Catching up on recent episodes:
ScummVM (writing as I watch):
SCUMM is the engine that LucasArts used for most of their adventure games (yes, including Full Throttle), just as AGI and SCI were Sierra's. ScummVM started out supporting only SCUMM games, but has added support for other engines (including the Sierra ones) along the way.
I like the EGA undithering as well, although I got the impression from their forums that it was a bit controversial (or at least the person who added it was controversial).
ScummVM really is available for almost every system you can think of, thanks to the fact that it uses SDL as its low-level graphics/sound/input SDK. I've used it on Windows, Linux, GP2x Wiz and iOS, and could make use of it on Android and Wii as well if I wanted to. I really need to dig into writing games using SDL, as it's a widely-used cross-platform API, and I haven't really tried writing any game stuff since the late '90s (using Allegro when it was still mostly a DOS SDK) - well, unless you count porting and/or tweaking various projects (like porting Abuse to the Wii).
I got a USB joystick for xmas, and immediately started playing all the space sims I had been avoiding due to my lack of said joystick. I wish your Wing Commander video came a couple months sooner, as I made the exact mistake you showed of ramming into the Tiger Claw while trying to dock with it!
You should really get Munt Reloaded working and play Wing Commander with MT-32 emulation. I couldn't believe how messed up the OPL music sounded in your video compared to the MT-32 soundtrack. Even the sound effects were wrong.
I really dislike the use of sprites to create a pseudo-3D effect in space combat games. I much prefer the shaded polygon approach of X-Wing and such. I can't decide if my problem is with the terrible way sprites tend to look when scaled without filtering, or if it's the unconvincing motion effect that results from having to use a limited number of camera angles to keep the number of sprites per object down to a reasonable level.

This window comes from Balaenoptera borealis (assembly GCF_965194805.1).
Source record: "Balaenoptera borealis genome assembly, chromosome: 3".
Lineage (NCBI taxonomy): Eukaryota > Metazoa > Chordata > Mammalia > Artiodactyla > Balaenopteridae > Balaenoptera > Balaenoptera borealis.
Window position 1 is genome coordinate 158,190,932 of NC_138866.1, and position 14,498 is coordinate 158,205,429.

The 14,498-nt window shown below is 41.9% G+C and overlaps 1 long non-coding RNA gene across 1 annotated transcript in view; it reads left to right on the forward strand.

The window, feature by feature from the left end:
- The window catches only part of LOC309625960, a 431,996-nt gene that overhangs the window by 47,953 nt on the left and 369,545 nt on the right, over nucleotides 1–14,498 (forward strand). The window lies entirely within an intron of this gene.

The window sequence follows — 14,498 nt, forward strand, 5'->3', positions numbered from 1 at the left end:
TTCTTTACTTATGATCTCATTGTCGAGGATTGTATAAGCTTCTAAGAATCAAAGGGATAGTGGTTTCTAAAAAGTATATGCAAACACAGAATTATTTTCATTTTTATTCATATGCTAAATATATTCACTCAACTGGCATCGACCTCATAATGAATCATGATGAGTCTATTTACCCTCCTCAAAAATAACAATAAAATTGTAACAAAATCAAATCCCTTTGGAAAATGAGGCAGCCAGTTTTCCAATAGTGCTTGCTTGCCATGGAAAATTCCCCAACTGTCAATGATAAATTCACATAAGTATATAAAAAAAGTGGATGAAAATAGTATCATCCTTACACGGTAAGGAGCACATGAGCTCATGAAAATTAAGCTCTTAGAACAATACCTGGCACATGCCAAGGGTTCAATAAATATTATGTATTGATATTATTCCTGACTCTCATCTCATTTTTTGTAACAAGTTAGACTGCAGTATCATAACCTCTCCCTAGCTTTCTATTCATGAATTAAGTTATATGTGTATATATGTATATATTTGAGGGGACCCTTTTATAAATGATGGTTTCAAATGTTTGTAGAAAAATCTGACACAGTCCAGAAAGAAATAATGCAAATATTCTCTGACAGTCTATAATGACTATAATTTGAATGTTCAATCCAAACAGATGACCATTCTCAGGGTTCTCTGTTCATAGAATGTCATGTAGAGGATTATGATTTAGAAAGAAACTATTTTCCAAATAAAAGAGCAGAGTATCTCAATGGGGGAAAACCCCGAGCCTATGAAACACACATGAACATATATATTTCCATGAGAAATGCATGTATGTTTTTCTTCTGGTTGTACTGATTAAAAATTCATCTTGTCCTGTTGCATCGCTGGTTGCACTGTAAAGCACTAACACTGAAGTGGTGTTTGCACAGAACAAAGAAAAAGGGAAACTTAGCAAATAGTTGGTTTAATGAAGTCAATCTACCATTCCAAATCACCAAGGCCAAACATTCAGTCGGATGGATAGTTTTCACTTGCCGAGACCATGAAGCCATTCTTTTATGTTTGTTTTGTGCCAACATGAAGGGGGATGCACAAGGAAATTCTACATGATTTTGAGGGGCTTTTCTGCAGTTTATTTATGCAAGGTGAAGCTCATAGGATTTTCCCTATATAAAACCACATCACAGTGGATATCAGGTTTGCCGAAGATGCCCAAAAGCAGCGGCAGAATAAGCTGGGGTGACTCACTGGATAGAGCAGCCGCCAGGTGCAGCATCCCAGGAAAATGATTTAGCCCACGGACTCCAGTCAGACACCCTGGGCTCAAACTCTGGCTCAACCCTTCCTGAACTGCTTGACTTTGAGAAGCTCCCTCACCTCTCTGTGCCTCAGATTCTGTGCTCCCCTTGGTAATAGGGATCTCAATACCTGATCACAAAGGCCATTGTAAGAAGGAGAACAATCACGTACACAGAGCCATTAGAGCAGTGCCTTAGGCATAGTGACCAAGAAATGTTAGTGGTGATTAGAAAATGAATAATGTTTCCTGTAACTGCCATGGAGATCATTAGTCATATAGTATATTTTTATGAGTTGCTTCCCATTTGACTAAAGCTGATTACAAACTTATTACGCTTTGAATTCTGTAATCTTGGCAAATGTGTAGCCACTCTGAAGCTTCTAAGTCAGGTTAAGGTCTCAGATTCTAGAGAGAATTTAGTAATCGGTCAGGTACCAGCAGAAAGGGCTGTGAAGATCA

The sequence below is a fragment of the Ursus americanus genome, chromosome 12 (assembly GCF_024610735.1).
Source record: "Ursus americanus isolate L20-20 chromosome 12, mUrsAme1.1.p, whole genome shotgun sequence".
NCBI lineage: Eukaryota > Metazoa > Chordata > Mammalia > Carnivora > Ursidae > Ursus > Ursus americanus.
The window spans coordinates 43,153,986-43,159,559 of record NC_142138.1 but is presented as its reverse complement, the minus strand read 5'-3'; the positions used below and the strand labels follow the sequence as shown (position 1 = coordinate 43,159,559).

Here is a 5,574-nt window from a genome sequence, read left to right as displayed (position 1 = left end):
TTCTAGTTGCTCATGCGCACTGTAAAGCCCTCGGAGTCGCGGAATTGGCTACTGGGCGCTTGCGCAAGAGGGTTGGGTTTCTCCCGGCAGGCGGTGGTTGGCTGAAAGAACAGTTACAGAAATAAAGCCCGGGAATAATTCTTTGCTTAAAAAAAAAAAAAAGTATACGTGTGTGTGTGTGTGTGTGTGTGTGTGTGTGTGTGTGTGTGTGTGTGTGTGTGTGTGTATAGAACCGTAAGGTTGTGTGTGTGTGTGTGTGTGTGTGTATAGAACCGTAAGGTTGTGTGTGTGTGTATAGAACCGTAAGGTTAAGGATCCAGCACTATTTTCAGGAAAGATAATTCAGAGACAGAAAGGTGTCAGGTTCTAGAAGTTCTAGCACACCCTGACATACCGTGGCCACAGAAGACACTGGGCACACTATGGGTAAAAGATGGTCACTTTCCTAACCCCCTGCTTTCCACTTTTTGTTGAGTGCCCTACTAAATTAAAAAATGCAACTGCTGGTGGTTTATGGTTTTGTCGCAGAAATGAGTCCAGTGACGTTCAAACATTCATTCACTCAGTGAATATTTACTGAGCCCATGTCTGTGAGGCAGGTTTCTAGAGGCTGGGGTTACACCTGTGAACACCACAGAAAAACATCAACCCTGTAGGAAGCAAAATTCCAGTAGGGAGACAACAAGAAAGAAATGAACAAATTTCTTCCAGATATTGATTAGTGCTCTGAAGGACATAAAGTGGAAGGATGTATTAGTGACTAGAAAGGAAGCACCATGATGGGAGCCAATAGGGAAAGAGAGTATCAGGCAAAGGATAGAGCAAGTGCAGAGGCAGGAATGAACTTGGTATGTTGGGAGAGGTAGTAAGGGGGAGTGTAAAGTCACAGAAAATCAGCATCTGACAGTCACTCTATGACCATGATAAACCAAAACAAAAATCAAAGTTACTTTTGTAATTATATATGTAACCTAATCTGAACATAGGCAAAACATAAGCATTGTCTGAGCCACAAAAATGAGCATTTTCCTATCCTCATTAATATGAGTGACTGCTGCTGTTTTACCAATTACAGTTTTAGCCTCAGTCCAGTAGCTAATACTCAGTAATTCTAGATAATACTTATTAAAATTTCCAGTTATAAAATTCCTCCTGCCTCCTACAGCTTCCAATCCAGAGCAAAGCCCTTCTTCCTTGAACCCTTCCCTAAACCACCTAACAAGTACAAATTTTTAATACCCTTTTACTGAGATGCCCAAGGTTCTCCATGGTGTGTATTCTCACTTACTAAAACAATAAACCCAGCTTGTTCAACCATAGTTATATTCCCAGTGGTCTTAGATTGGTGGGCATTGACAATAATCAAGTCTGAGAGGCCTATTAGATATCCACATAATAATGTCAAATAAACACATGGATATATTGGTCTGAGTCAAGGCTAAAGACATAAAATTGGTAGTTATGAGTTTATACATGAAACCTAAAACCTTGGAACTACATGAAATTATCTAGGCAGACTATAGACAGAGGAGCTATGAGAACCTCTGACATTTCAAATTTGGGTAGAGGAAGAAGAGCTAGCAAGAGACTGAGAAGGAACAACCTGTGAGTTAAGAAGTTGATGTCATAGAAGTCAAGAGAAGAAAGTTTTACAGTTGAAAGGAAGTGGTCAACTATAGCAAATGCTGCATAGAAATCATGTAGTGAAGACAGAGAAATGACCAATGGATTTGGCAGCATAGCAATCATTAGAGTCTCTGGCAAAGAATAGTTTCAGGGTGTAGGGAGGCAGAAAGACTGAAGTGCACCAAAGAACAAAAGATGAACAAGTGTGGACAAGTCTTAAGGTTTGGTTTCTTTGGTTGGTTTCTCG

Betrayal at Krondor:
Sierra actually gave it away for free on their web site at one point, but only for a limited time and without redistribution permissions. This created a lot of confusion as to the legal status of the game, but technically it wasn't free except to those who had downloaded it directly. It's good to see that GOG.com has picked it up, although possibly a bit of a shame that they only peddle the CD version, as it has a great MT-32 soundtrack (but frustratingly also good Sound Blaster digitized effects that won't play in MT-32 mode, so maybe the CD version is the best tradeoff after all).
I loved this game back in the 1990s, but unfortunately never finished it because of a game-breaking bug in one of the later chapters. I didn't know until later that Sierra had mistakenly neglected to pre-install the latest patch in the "free" version. This has been on my "revisit" list for a long time, but I've not managed to do so yet.
The music is one of my favorite things about B@K. In fact, I was the one who supplied saved games and suggested song names (which seem to have propagated widely across the 'net!) to Tom Lewandowski of Quest Studios back in the '90s so that he could make his famous MIDI recordings.
The graphics engine was also rather unique at the time, however, for being adapted from Dynamix' famous flight simulator engines.
I played this before ever hearing of the books, but later found that college friends and later my wife were fans of the books. I read the first few and should probably revisit the series at some point; I'm not the biggest fan of medieval fantasy, but they were page-turners!
Betrayal at Antara was billed as a sequel, but was really only related in that it used the same engine. I think Sierra/Dynamix were trying to shamelessly capitalize on the good reviews of B@K. I've never played it myself, and I think it has largely been forgotten.
They did make a true sequel, but it was Windows-only and made in that horrible period where 3D characters populated pre-drawn 2D backgrounds, resulting in annoying "camera" angles. I didn't make it all that far into the game, as it just didn't feel as epic as the first one (plus I'm OCD about playing sequels before finishing the previous games in a series).